The new football season wasn’t the only thing kicking off in the capital this weekend. The 2023 Edinburgh festival is literally only hours old but already the sloganeering placards are up, the 1000-stickers-for-a-100-quid culture warriors are defacing posters and those on the receiving end are giving interviews – then taking selfies at a safe distance from the protestors to post to their social media feeds.

Welcome to Moral Panic: The Drag Queen Story Time Episode, playing all this month at a world-famous arts festival near you.

The selfie-taker in this case was drag artist Aida H Dee, the stage name of Sabastian Samuel. As his Fringe show prepared for lift off on Thursday at the Assembly Roxy venue, he was met with protests from a group holding signs saying things like ‘Groom dogs not kids’, ‘Educate, don’t mutilate’, ‘Drag is for adults, not children’ and ‘Hey Drag Queens! Leave Our Kids Alone’.

Obviously a Pink Floyd fan that last one.

Mr Samuel is front right in the selfie, beautifully made up and with a Medusa-like red and black hairdo. He’s grinning. A few feet away, and standing behind a metal barricade, are seven protesters with two loudhailers between them plus a bloke carrying a Sainsbury’s bag who might just be out for the messages.

Out of shot are seven bored-looking police officers drafted in to keep order, and a counter demonstration of Aida H Dee supporters holding rainbow-coloured Pride and blue, pink and white Trans flags, and clutching Socialist Worker-branded posters promoting LGBT+ liberation.

“Anti-drag bigots promised 300 protestors at Edinburgh Fringe – only eight turned up,” reported PinkNews, an LGBTQ+-focussed online newspaper which has been following Mr Samuel’s ongoing battles with similar protests in England over the last couple of years.

Meanwhile Mr Samuel released a statement: “Sure, we had a small band of protestors, but in the face of them, we had a rainbow sea of supporters,” he said. “My community – the LGBTQ community – we came out to show Edinburgh that we will not back down to fascism. 

“It proves that love and acceptance aren’t just words; they’re a movement that’s growing by the day … Edinburgh is just as gay as any other place in the world!”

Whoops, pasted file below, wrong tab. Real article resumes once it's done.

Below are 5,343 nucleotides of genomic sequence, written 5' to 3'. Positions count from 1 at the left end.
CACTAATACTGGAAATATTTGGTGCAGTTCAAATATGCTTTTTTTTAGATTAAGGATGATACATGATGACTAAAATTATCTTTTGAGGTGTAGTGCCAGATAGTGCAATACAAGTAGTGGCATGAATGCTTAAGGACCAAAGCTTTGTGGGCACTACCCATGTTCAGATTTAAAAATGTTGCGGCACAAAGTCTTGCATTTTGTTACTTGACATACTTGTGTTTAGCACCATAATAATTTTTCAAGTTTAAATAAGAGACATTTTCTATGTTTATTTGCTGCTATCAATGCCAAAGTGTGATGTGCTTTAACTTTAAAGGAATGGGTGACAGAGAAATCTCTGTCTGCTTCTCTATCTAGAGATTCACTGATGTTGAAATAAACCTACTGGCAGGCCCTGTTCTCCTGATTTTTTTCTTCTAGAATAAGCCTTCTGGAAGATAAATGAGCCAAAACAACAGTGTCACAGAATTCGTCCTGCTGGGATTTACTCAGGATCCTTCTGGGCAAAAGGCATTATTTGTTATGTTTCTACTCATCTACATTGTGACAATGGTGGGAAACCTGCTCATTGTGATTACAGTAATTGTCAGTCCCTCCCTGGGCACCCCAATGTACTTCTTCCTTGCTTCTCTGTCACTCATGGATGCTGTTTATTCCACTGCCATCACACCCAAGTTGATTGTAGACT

Gayer than most, I’d say. Certainly gayer than – let’s spin the globe and choose a few places at random – Nigeria, Saudia Arabia, Uganda, Malaysia, Russia or Indonesia, countries where LGBTQ people can be variously criminalised, whipped, imprisoned or even put to death.   

The Herald: Aida H Dee with protestors outside her Edinburgh Fringe showAida H Dee with protestors outside her Edinburgh Fringe show (Image: Aida H Dee)

And the cause of the brouhaha? Mr Samuel’s Fringe offering, Drag Queen Story Hour: The Theatrical Experience, running every day at 11am and billing itself as the only LGBT children’s show on the Fringe.

The publicity blurb promises a performance which will “engage and delight” audiences of all ages. One which will take them on “a journey through a magical world filled with colourful characters that will make smiles wrap around faces”. Which will serve up “hilarious antics that will leave everyone in stitches”. The host, meanwhile, is “a drag queen that just cannot remember where she placed her spare wig”.

For Mr Samuel, founder of Drag Queen Story Hour UK, the idea is to use his drag character to entertain children in schools and libraries as a means of celebrating “diversity, inclusivity, and the joy of storytelling.” He’s part of a movement which began in the US in 2015 and now has offshoots around the world. Except in countries which have banned them, such as Hungary and Russia, and the more conservative US states.